It’s What I Do RCL #7- A Picture Is Worth 1,000 Words

Lynsey Addario places the most moving photographs into her book, It’s What I Do. Obviously, I would expect nothing less than perfection from a Pulitzer-Prize winning photographer.

Personally, I believed the two images below, taken from the book in between pages 210 and 211, speak to Lynsey Addario’s message and overall creative genius.

On the left is a picture of women peacefully sitting. The image is so powerful due to the casting of light across the faces of the women. Also, the blowing sheer fabric is really magical and suggests a fantasy world where the violence that Addario captured doesn’t exists, a quintessential juxtaposition. Furthermore, it recalls the early days of Addario’s photography in the remote areas of Afghanistan. Due to her being a woman, she was one of the first “Western” photographers to capture Afghan women in their homes. These women pictured may or may not be Afghani, as there was no caption provided for the photo.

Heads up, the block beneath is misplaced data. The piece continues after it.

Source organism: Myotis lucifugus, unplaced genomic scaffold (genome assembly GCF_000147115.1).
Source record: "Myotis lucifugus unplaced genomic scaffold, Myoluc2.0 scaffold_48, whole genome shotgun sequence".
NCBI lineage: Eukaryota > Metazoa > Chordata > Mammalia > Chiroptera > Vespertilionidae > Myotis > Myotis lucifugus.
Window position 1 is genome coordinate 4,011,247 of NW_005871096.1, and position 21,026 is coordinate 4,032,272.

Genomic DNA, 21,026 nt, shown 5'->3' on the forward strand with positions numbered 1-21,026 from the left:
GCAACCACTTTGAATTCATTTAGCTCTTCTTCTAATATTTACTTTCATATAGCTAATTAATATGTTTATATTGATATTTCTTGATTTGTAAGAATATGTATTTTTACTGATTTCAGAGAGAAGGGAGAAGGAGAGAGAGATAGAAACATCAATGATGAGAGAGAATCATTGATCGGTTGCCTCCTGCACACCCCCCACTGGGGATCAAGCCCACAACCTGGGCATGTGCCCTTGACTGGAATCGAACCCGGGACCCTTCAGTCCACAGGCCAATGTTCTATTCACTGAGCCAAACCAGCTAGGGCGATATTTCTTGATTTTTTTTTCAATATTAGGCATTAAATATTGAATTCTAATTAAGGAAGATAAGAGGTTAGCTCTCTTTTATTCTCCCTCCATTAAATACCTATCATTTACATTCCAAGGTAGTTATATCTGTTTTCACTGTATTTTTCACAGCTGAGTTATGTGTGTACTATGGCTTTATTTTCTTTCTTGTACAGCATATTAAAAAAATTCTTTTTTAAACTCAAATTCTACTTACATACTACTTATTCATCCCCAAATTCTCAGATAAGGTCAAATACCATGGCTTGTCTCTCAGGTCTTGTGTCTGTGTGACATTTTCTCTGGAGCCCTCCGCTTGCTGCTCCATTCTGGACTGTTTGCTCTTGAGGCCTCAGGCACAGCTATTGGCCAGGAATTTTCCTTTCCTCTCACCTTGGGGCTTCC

On the right is a picture of a boy crying. Any picture of a child’s sadness projects a deep sorrow in the viewer. After all, a child experiencing the horrors of war is the worst form of losing innocence. The sadness in his eyes can not adequately be manifested in words for his eyes tell a story that many are unlikely to bear witness to. It seems that this photograph also underlines Addario’s purpose for photography: to fight against injustice.

Now, there are many ways to incorporate images into my blog. For those who do not know, my blog is about the injustices committed by the Supreme Court. I can easily utilize photographs of historical moments at the Supreme Court. I mean, who hasn’t seen this photo:

If a picture is worth a thousand words, and our word limit is three to five hundred, it is time to start using more pictures.

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